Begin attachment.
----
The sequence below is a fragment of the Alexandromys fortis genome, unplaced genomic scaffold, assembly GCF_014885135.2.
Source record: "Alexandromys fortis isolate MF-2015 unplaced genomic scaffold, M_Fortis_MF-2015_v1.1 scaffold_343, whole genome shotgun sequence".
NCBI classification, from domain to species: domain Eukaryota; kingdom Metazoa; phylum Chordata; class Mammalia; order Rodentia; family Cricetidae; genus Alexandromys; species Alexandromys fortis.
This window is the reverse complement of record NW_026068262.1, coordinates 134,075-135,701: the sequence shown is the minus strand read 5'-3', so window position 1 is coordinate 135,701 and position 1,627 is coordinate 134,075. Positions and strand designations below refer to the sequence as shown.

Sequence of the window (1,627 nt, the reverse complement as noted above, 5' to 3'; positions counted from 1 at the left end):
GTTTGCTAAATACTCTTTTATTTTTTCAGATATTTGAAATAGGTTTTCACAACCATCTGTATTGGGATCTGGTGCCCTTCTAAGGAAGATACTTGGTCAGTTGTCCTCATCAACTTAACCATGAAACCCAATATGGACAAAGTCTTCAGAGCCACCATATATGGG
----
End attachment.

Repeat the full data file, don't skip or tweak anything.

The sequence below is a fragment of the Alexandromys fortis genome, unplaced genomic scaffold, assembly GCF_014885135.2.
Source record: "Alexandromys fortis isolate MF-2015 unplaced genomic scaffold, M_Fortis_MF-2015_v1.1 scaffold_343, whole genome shotgun sequence".
NCBI classification, from domain to species: domain Eukaryota; kingdom Metazoa; phylum Chordata; class Mammalia; order Rodentia; family Cricetidae; genus Alexandromys; species Alexandromys fortis.
This window is the reverse complement of record NW_026068262.1, coordinates 134,075-135,701: the sequence shown is the minus strand read 5'-3', so window position 1 is coordinate 135,701 and position 1,627 is coordinate 134,075. Positions and strand designations below refer to the sequence as shown.

Sequence of the window (1,627 nt, the reverse complement as noted above, 5' to 3'; positions counted from 1 at the left end):
GTTTGCTAAATACTCTTTTATTTTTTCAGATATTTGAAATAGGTTTTCACAACCATCTGTATTGGGATCTGGTGCCCTTCTAAGGAAGATACTTGGTCAGTTGTCCTCATCAACTTAACCATGAAACCCAATATGGACAAAGTCTTCAGAGCCACCATATATGGG